"Kashmir" is the only Led Zeppelin song to use outside musicians, as it needed strings and horns.
John Steinbeck's novel The Grapes of Wrath got its title from a line in "The Battle Hymn of the Republic": "He is trampling out the vintage where the grapes of wrath are stored."
Lorde was 16 years and 11 months old when "Royals" topped the Hot 100. In doing so she became the youngest ever solo artist to write and perform a #1 hit.
"Frankenstein" by Edgar Winter got its name because it was a monster to edit; they pieced it together like Frankenstein's monster.
"Man On The Moon" by R.E.M. is about the comedian Andy Kaufman, who often seemed like he was from another planet.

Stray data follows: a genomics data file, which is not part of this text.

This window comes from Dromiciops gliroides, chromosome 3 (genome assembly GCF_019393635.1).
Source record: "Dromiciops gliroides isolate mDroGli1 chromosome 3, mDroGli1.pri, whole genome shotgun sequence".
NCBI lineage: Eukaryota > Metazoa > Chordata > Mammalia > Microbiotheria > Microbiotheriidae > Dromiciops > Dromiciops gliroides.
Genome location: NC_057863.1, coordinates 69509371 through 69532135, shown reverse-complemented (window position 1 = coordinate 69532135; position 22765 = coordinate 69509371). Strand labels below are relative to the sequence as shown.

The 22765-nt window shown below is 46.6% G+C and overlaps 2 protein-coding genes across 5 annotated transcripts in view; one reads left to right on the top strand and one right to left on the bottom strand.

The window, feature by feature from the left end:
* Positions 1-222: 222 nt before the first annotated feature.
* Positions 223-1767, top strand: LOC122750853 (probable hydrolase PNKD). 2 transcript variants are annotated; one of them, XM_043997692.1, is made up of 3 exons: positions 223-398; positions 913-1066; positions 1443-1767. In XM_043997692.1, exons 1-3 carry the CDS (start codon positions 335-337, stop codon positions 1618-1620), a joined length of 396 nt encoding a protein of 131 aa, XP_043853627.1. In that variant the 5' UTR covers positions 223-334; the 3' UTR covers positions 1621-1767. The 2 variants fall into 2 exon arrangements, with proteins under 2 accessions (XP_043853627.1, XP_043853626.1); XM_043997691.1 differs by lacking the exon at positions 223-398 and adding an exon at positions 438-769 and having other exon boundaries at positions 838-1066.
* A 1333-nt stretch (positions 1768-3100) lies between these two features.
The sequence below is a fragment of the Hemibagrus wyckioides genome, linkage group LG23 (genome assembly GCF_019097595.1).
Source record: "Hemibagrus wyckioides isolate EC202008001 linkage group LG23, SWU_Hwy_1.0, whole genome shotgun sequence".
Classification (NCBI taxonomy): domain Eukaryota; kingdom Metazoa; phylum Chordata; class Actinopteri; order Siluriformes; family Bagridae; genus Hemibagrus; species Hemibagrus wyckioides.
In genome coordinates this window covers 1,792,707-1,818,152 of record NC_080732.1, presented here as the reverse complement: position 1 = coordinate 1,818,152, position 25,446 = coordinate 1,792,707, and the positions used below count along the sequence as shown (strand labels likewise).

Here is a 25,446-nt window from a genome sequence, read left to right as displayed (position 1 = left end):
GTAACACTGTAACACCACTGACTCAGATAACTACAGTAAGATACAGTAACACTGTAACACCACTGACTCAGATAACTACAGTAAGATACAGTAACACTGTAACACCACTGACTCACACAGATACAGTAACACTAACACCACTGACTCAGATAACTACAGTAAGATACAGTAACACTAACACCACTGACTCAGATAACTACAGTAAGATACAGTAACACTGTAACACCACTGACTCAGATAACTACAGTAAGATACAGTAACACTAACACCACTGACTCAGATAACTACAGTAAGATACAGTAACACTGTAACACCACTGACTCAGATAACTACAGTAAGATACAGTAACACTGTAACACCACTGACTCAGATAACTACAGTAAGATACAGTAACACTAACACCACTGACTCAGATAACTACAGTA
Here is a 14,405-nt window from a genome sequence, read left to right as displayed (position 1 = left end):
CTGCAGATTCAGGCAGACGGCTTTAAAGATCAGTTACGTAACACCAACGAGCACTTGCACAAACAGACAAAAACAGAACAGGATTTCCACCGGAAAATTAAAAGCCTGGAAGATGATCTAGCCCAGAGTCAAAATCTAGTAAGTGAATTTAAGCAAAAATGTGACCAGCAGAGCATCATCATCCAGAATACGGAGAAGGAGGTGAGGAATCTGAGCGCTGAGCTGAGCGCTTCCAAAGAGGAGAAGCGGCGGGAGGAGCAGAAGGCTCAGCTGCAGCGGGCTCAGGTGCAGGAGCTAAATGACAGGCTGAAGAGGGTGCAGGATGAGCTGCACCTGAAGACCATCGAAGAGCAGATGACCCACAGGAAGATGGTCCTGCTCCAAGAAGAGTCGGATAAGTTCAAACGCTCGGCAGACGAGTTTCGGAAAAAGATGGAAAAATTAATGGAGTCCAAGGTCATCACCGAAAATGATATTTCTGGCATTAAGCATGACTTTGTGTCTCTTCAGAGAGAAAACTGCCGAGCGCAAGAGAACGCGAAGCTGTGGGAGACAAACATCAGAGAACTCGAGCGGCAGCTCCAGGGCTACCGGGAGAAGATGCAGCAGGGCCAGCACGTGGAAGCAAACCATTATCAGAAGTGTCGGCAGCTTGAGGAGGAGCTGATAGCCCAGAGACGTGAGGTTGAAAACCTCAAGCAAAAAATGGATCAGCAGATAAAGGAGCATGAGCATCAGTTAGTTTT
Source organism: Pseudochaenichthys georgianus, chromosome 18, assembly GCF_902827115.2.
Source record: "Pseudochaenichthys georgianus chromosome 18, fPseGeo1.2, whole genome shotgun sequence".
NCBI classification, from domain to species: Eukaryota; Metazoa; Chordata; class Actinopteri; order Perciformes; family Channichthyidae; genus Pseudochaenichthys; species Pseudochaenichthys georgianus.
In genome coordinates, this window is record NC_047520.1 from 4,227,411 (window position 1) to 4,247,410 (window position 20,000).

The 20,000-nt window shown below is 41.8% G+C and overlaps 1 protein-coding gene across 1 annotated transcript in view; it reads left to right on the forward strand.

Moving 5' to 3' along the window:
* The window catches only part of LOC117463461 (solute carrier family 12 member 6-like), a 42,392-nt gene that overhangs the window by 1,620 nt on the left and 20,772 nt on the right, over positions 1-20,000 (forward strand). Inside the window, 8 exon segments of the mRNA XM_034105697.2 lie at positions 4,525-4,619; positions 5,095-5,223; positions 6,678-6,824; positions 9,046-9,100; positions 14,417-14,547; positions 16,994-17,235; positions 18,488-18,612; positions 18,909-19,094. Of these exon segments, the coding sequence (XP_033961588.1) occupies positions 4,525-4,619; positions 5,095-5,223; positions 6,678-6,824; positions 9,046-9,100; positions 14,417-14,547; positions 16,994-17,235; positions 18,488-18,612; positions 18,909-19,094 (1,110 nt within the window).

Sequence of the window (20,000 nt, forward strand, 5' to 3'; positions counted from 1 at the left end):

"Uncle John's Band" by the Grateful Dead was the first time the phrase "God Damn" appeared in a commercially-released song.
Chad tells tales from his time as drummer for Nirvana, and talks about his group Before Cars.
"Dead Skunk" became a stinker for Loudon when he felt pressure to make another hit - his latest songs deal with mortality, his son Rufus, and picking up poop.
Do you remember the first time you heard "email" in a song? How about "hater" or "Facebook"? Here are the songs where they first showed up.
Tom talks about the evolution of Cinderella's songs through their first three albums, and how he writes as a solo artist.
Fiona's highly-anticipated third album almost didn't make it. Here's how it finally came together after two years and a leak.
The "All I Want" singer went through a long depression, playing some shows when he didn't want to be alive.
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